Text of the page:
The winner of the best-dressed Dog was Deb and Steve Bunston with Pip, in second place was Danielle Boswell with Badger and in third place was Caitlin Davies with Denzal.

Greenacres Animal Rescue said on their Facebook page: “A huge thank you to all at Friars vaults Haverfordwest & Jamie Sid Williams for holding the fabulous fancy dress pooch party yesterday.

“A very welcome £158.50 was raised for Greenacres. Thank you all”

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Legal advice about former councillor convicted of rape to be released

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THE COUNCIL’S legal advice relating to former councillor and convicted rapist Dai Boswell will be released into the public domain.

In a recorded vote at Thursday’s (Dec 13) Full Council meeting, 41 members voted in favour of the documents being released with just seven voting against.

Cllr Jacob Williams submitted a notice of motion calling for it to be made public and the matter was discussed by an Overview and Scrutiny Committee before coming back to council.

He stated that having seen the documents and providing sensitive information isn’t divulged, that the public has every right to see them.

Boswell was elected in 2017 but did not take up his seat for the first month and the council instructed legal advisor James Goudie QC to give his advice on the matter.

The Council spent over £2000 in doing so and had recommended that the information should not be released.

At Thursday’s meeting Cllr Brian Hall said: “On November 15, the Corporate Overview and Scrutiny committee discussed releasing instructions and evidence which was called for a month after the 2017 election.

“The leader made it clear at a meeting on July 26 that the instructions and advice would be made available to members. The council is now seeking general publication. The recommendation was that the instruction and advice should not be made available as Cllrs could view documents on a need to know basis in order to satisfy themselves in their councillor capacity.

“Two members spoke in support saying the documents contained matters of public interest and that it should be in the public domain.”

Cllr Jacob Williams added: “The legal advice seeking to be published relates to a period of time after Dai had been elected and before he was found guilty. The council were preventing him from taking his seat despite him not being charged.

“Well over £2000 was spent that the council hadn’t been made aware of. I did get it so that councillors were able to see that advice and what I read was a real eye-opener.

“The Monitoring Officers’ report objecting had a number of red herrings and straw men. She said it will create a precedent but I am not seeking to create that. This is just to release two specific documents.

“She also said that approving any request would open up a can of worms if the interest and advice was publicised and that anything that appears in the media would lead to the council conducting business with its hand behind its back.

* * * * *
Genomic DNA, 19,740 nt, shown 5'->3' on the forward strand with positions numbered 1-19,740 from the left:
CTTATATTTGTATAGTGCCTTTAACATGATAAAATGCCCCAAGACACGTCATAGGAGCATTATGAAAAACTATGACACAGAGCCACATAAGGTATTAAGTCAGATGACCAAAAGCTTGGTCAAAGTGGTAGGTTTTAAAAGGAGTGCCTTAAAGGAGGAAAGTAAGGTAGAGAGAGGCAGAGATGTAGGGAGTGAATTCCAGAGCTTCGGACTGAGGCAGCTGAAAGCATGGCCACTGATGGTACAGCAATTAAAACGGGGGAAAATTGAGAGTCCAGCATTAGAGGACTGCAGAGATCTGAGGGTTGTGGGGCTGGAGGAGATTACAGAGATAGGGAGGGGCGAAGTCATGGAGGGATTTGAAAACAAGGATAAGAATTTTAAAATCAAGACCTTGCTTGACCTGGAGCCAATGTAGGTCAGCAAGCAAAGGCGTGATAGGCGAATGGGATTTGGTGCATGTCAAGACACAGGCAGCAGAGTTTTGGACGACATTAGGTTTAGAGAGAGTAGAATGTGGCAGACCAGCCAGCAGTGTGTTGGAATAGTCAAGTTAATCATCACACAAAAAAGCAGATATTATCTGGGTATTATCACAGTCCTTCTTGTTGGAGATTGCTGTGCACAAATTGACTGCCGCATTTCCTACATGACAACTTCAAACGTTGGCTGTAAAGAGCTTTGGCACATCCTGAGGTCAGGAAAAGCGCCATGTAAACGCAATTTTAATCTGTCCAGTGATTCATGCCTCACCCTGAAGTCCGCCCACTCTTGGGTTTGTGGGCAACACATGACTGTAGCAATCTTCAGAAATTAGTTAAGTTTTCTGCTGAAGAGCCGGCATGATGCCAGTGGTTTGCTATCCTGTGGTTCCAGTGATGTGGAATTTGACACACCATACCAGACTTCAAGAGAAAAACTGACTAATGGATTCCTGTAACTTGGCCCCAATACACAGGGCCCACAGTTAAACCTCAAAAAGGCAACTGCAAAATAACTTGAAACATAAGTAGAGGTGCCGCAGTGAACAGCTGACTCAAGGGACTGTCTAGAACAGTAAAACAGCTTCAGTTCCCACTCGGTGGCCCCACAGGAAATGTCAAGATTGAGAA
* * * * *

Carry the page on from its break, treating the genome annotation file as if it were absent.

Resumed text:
“This is just this set of legal advice which reflects poorly on senior members of this authority. I am one of the most vocal councillors in opposing the whim of officers when they find themselves in a bind, they go to lawyers to get themselves out of a pickle. This has been a very expensive lesson.”

Cllr Michelle Bateman asked how many councillors had asked to see the legal advice and the Monitoring Officer Claire Jones said that just two had asked, one of which was Cllr Williams.

Cllr Mike Stoddart said: “The Monitoring Officer states that it is not advisable to proactively publish this but we are not proactively publishing. This has been dragged out by the notice of motion. This will be reactive.

He went on to say that there were occasions when the council should keep its advice close to its chest but said this was not one of those occasions.

The debate took a different turn when Cllr Mark Carter asked the leader if views expressed on social media bordered on ‘workplace bullying’ but Council Leader David Simpson said he was not a policeman and that he could not close down a Facebook page.

Cllr Mike Evans added: “I don’t want to see this advice but this is about the principle of whether the public should be allowed to see the advice. The officers are here to give us the whole picture and not the windows they wish us to look through.”

Monitoring Officer Claire Jones gave a lengthy speech about the possible publication of the documents stating that her recommendations to the Overview and Scrutiny Committee were to do with responsible publication and that it was not to be done lightly.

Claire Jones added that Cllr Boswell’s appeal remains live and that there were still victims at the heart of this.

She went on to say that safeguarding was a matter for everyone and that her door was always open to members to come in and discuss issues and that due to the amount of social media interest it was moving towards the documents being in the public interest.

Cllr David Simpson said he was concerned that only two members had seen the advice and that others were discussing without having seen it.

Cllr Williams summed up saying that the speech the Monitoring Officer gave was one of the most ‘memorable’.

In the recorded vote 41 members voted in favour of the advice being released with seven voting against and six abstaining.